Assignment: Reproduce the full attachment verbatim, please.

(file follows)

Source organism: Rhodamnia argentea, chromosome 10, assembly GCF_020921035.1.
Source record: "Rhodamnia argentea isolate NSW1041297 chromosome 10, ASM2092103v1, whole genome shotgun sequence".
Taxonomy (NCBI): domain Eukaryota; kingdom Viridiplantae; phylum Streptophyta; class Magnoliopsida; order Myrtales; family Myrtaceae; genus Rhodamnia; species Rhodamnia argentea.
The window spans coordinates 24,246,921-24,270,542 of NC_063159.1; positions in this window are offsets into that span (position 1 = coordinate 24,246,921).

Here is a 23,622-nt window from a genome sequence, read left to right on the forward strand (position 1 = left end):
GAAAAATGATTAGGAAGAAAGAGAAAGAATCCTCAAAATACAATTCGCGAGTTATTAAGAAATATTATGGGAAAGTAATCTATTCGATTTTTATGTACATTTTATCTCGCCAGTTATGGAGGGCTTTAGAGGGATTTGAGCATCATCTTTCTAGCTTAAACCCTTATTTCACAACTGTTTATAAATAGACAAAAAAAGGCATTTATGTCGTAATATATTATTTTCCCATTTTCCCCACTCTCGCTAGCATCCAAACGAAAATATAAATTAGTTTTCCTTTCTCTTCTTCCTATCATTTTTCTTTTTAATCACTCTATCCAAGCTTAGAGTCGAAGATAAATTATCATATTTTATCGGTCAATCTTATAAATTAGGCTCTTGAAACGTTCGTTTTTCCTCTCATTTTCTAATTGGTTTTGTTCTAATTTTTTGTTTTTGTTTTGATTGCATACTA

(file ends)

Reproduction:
Source organism: Rhodamnia argentea, chromosome 10, assembly GCF_020921035.1.
Source record: "Rhodamnia argentea isolate NSW1041297 chromosome 10, ASM2092103v1, whole genome shotgun sequence".
Taxonomy (NCBI): domain Eukaryota; kingdom Viridiplantae; phylum Streptophyta; class Magnoliopsida; order Myrtales; family Myrtaceae; genus Rhodamnia; species Rhodamnia argentea.
The window spans coordinates 24,246,921-24,270,542 of NC_063159.1; positions in this window are offsets into that span (position 1 = coordinate 24,246,921).

Here is a 23,622-nt window from a genome sequence, read left to right on the forward strand (position 1 = left end):
GAAAAATGATTAGGAAGAAAGAGAAAGAATCCTCAAAATACAATTCGCGAGTTATTAAGAAATATTATGGGAAAGTAATCTATTCGATTTTTATGTACATTTTATCTCGCCAGTTATGGAGGGCTTTAGAGGGATTTGAGCATCATCTTTCTAGCTTAAACCCTTATTTCACAACTGTTTATAAATAGACAAAAAAAGGCATTTATGTCGTAATATATTATTTTCCCATTTTCCCCACTCTCGCTAGCATCCAAACGAAAATATAAATTAGTTTTCCTTTCTCTTCTTCCTATCATTTTTCTTTTTAATCACTCTATCCAAGCTTAGAGTCGAAGATAAATTATCATATTTTATCGGTCAATCTTATAAATTAGGCTCTTGAAACGTTCGTTTTTCCTCTCATTTTCTAATTGGTTTTGTTCTAATTTTTTGTTTTTGTTTTGATTGCATACTA